X-37B Lands After 780 Days in Orbit Doing ???

The X-37B, the US Air Force’s experimental, Orbital Test Vehicle (OTV) has come back down to Earth after 780 days. It landed at the Kennedy Space Center Shuttle Landing Facility on Oct. 27, 2019, at 3:51 a.m. after breaking its own record for time in space. The X-37B has now spent 2,865 total days in orbit.

The question is, what’s it doing up there?

In a press release announcing the X-37B’s safe landing, various Air Force personnel spoke mostly in generalities.

“The X-37B continues to demonstrate the importance of a reusable spaceplane,” said Secretary of the Air Force Barbara Barrett. “Each successive mission advances our nation’s space capabilities.”

That’s great. Advancing capabilities is always great. But which capabilities were advanced?

“The safe return of this spacecraft, after breaking its own endurance record, is the result of the innovative partnership between government and industry,” said Air Force Chief of Staff Gen. David L. Goldfein. “The sky is no longer the limit for the Air Force and, if Congress approves, the U.S. Space Force.”

Ok. “Innovative partnership. Sky is no longer the limit.” We get it.

“This program continues to push the envelope as the world’s only reusable space vehicle. With a successful landing today, the X-37B completed its longest flight to date and successfully completed all mission objectives,” said Randy Walden, Air Force Rapid Capabilities Office director.

Now we’re getting somewhere. What were all those mission objectives it completed?

The X-37B being refuelled at Vandenberg Air Force Base in October 2014. Image Credit: Boeing.

“This mission successfully hosted Air Force Research Laboratory experiments, among others, as well as providing a ride for small satellites,” said Walden.

Great! What research laboratory experiments? Which small satellites?

According to the press release, “The distinctive ability to test new systems in space and return them to Earth is unique to the X-37B program and enables the U.S. to more efficiently and effectively develop space capabilities necessary to maintain superiority in the space domain.”

That sounds interesting. Testing new systems to maintain superiority in space. Such as?

“This spacecraft is a key component of the space community. This milestone demonstrates our commitment to conducting experiments for America’s future space exploration,” said Lt. Col. Jonathan Keen, X-37B program manager. “Congratulations to the X-37B team for a job well done.”

The X-37B Orbital Test Vehicle waits in the encapsulation cell of the Evolved Expendable Launch vehicle April 5, 2010, at the Astrotech facility in Titusville, Fla. Half of the Atlas V five-meter fairing is visible in the background. (Courtesy photo: US Air Force)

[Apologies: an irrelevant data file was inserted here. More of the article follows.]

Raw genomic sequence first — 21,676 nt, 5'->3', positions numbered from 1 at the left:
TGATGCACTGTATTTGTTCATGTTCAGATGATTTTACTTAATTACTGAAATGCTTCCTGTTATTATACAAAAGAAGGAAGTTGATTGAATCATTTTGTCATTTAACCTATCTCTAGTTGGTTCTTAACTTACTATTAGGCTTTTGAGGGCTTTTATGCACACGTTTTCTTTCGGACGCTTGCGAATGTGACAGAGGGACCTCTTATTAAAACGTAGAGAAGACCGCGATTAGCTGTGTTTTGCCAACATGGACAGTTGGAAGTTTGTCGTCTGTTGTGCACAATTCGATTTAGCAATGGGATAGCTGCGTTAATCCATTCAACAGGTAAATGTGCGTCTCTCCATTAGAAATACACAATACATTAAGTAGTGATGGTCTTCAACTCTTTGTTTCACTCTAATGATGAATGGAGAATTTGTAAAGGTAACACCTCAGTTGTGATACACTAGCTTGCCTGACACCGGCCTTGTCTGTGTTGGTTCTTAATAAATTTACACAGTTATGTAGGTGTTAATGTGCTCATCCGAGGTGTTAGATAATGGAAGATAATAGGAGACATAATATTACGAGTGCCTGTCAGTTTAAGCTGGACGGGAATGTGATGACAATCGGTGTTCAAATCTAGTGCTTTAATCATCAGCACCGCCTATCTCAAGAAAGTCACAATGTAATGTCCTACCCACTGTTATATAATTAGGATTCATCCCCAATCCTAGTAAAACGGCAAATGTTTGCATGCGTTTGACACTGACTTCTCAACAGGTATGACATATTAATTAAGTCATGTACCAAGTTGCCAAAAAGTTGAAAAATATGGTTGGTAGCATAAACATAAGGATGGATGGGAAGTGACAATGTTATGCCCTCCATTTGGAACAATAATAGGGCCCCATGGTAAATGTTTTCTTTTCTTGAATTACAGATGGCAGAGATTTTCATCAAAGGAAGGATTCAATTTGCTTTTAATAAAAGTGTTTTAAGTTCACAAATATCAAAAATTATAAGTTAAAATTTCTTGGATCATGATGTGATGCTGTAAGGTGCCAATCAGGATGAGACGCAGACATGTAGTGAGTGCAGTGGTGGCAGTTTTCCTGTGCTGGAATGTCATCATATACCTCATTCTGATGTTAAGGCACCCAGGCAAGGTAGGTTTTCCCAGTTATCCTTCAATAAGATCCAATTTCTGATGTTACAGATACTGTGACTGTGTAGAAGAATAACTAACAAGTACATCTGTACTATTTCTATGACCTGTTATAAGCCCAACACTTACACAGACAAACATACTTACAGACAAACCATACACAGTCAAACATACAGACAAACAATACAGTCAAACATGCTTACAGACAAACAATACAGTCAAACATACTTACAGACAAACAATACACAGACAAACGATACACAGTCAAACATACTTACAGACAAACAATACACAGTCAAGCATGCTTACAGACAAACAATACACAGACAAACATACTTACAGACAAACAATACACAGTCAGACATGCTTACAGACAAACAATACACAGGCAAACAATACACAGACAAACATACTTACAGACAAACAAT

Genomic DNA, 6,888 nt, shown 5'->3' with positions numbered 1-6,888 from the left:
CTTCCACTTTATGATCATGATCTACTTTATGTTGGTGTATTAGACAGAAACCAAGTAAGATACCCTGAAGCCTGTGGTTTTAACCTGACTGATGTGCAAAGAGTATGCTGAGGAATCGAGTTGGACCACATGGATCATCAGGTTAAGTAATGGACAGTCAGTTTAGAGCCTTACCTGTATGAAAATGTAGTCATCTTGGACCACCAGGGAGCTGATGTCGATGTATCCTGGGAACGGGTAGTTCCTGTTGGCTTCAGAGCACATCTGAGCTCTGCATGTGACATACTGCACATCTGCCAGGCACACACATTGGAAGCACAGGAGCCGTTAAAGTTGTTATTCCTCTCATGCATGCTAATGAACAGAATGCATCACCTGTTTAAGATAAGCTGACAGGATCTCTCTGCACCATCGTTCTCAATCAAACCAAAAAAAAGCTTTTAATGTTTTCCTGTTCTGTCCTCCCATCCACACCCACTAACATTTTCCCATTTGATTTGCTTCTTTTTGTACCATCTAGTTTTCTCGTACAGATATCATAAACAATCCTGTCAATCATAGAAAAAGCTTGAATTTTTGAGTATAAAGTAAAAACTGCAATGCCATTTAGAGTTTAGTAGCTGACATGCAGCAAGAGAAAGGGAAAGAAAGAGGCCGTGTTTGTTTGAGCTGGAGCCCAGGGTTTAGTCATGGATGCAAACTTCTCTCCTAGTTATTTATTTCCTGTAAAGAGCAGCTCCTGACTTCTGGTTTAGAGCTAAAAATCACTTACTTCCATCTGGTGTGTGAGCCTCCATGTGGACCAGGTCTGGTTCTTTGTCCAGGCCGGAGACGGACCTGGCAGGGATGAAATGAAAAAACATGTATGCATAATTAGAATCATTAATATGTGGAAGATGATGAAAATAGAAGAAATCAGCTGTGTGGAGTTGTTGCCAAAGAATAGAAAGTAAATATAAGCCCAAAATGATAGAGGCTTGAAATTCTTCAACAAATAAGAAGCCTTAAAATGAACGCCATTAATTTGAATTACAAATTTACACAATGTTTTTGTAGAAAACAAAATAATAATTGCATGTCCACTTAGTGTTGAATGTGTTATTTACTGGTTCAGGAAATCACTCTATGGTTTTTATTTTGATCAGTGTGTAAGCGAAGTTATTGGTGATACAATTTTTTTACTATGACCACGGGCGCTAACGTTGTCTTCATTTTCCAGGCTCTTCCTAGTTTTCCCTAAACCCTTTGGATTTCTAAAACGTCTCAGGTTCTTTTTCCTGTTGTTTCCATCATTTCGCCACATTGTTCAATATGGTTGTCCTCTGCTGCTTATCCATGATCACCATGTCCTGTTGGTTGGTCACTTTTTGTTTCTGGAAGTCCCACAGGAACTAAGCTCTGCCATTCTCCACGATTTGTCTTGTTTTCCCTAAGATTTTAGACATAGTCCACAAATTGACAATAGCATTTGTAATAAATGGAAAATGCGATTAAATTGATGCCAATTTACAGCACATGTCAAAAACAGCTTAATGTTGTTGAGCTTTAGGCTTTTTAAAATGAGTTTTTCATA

Yes. Congratulations are in order. But what experiments were conducted?

“Today marks an incredibly exciting day for the 45th Space Wing,” said Brig. Gen. Doug Schiess, 45th Space Wing commander. “Our team has been preparing for this event, and I am extremely proud to see their hard work and dedication culminate in today’s safe and successful landing of the X-37B.”

So it took off, spent 780 days in orbit doing experiments and testing systems and reaching its mission objectives and demonstrating capabilities and then it landed safely. Okay.

The Fact Sheet for the X-37B is a little more helpful, but not a lot. It says, “Technologies being tested in the program include advanced guidance, navigation and control, thermal protection systems, avionics, high temperature structures and seals, conformal reusable insulation, lightweight electromechanical flight systems, advanced propulsion systems, advanced materials and autonomous orbital flight, reentry and landing.”

Of course it’s top secret. But wouldn’t a little information go a long way to warding off the tin-foil hat conspiracy crowd? Because we can hear them revving up their keyboards off in some other corner of the internet.

It would stretch credulity to suggest that surveillance isn’t part of the X-37B’s purpose. But the US already has secret surveillance satellites. What capabilities could a space plane provide that satellites can’t? It could position itself in a way that a satellite can’t, but that takes fuel. So much fuel that it might be prohibitive.

The X-37B after landing at Cape Canaveral on Oct. 27, 2019. Image Credit: 45th Space Wing Public Affairs.

Maybe it’s a weapons platform, some say. But the fuel issue comes up again. In order to stay in space that long and also select a target and orient itself towards a target, it would need lots of fuel. Again, likely prohibitive.

Maybe the US is keen to develop the ability to destroy other nations’ satellites. Maybe. After all, somebody’s gotta be first. But to actually do it would open up a real can of worms. Plus, the X-37B is easily tracked in space, even by amateurs, so the US couldn’t keep their satellite-destroying activities a secret.

Other ideas have been floated for the X-37B. Maybe it carries small spy satellites that it can deploy when and where they’re needed to respond to developments on Earth. Or maybe it’s there to spy on the Chinese space station, Tiangong-1. Maybe it’s testing an EM Drive 9.

The Tiangong-1 spying and the EM Drive have both been shot down. But without some kind of definitive indication from the US Air Force, people will always wonder what this secret space plane is up to.

But knowing the Air Force, we may never find out.


Evan Gough

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